CHRISTOPHER ROBIN

Cert PG 103mins Stars 3

Ewan McGregor comes unstuck by a CGI Winnie-the-Pooh in this period live-action family fantasy which is surprisingly light on honey.

Disney plunder A.A. Milne’s whimsical classic children’s characters and throw in elements of their own 1960’s animated adaptations, but for all it’s impressive craft, occasional charm and predictable sentiment, there’s a surprisingly lack of joy.

And with the doom-laden donkey, Eyeore, as the funniest character, it struggles for chuckles.

The script imagines Milne’s son Christopher as a middle-aged office manager who’s under pressure at work, disconnected from his lovely wife and daughter, has forgotten his old friend Pooh bear, and can’t see the magical 100 Acre Wood for the trees.

Hayley Atwell brings charm to her small role as the wife, and Mark Gatiss is a panto villain of a boss.

Before you can say ‘Mary Poppins’, the wind changes direction and Pooh Bear enters his life once more, needing help to find his missing friends such as Piglet and Tigger.

Scotsman McGregor deploys his stilted English accent in an earnest performance, but the lacks the genius light-comedy skills of Hugh Grant, who was so brilliant in last years talking bear movie, Paddington 2.

That film placed a beloved bear in a bright modern context, but Pooh is weighed down with a muted palette of autumnal tones and Edwardian nostalgia, making the US accents of the animated cuddly toys sound out of place.

Plus considering 100 Acre Wood is a metaphor for the carefree joys of childhood, even when the sun’s shining it’s a gloomy, muddy, chilly and vaguely nightmarish place.

Director Marc Forster’s is a curious choice as director given his last big movie was Brad Pitt’s zombie thriller, World War Z, and he delivers at best a solid, handsome and occasionally creaky experience.

Fortunately we’ve the Mary Poppins sequel arriving in December to give us a proper spoonful of sugar.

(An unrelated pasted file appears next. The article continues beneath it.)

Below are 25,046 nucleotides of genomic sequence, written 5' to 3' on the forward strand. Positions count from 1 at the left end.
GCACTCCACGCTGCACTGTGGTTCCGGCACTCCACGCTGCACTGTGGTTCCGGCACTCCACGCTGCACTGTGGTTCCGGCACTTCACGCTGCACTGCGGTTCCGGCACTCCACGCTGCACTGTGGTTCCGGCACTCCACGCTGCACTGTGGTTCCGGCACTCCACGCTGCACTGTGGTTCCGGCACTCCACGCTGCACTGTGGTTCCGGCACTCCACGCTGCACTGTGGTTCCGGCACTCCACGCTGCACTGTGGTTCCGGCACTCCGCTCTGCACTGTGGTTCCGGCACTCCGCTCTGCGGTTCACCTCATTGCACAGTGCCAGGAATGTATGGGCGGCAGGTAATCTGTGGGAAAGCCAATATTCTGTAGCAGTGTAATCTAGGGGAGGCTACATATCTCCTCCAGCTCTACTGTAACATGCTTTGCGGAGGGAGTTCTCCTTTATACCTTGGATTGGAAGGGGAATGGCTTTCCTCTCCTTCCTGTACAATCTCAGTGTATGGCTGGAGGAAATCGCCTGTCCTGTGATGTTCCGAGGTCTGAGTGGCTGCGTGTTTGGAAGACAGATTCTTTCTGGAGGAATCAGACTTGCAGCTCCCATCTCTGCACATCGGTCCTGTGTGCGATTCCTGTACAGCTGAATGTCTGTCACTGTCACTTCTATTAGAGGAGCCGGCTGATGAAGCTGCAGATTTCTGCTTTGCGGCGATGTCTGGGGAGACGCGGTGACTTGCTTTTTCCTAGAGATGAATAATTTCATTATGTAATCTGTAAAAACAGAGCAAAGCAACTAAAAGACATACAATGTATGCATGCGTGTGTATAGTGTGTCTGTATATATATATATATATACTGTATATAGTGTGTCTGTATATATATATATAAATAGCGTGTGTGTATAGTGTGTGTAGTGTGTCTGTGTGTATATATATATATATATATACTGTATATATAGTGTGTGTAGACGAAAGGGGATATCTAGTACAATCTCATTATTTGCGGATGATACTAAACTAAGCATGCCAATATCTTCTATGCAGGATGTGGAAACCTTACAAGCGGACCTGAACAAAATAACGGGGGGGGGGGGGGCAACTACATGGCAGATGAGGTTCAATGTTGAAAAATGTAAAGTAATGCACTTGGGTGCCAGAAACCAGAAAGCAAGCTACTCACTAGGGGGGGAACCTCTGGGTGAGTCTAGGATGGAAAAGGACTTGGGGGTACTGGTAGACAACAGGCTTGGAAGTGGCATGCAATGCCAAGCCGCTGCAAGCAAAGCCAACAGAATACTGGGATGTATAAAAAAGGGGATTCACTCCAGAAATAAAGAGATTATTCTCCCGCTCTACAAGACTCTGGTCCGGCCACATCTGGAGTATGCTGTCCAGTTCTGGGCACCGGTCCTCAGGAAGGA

THE MEG

Cert 12A 113mins Stars 4

It’s man versus megalodon in this enjoyably silly slick and glossy action adventure.

Jason Statham experiences a sinking feeling when a prehistoric giant shark is discovered at the bottom of the Pacific Ocean.

The Brit star plays a retired rescue diver with a ropey reputation called Jonas, presumably in homage to the biblical who was swallowed by a huge whale.

Jonas realises he’s going to need a bigger boat if he’s to save the crew of a stricken submersible, lost off the China coast 11 miles underwater and faced with the 23 metre long hungry behemoth.

Various characters become fish bait as greed and self interest compete with bravery and noble sacrifice.

With the script merrily splicing Steven Spielberg’s 1975 masterpiece, Jaws, with his Jurrasic Park franchise, the big budget CGI and an international cast are designed to give this fishy tale a global appeal.

And with Statham being a former member of the British diving team, he’s completely at home when up to his neck in watery thrills.

Plus he’s well-practised at delivering outrageous lines with the straightest of faces. The film would be sunk without him.

Most impressively of all he swims against the tide of accepted wisdom by being adept at acting with animals and  children, establishing a lovely rapport with the cute-as-a-button ten year-old, Shuya Sophia Cai.

Her on-screen mother is Chinese superstar Li Bingbing, who is a strong foil for Statham, with equal screen time and action scenes of her own.

There are monstrous squids, schools of sharks, and holidaymakers oblivious to the peril of the cast spouting some of the best so-bad-it’s-good dialogue of the year.

This is knowingly broad not deep entertainment, a giant bite of popcorn fun which is totally jawsome.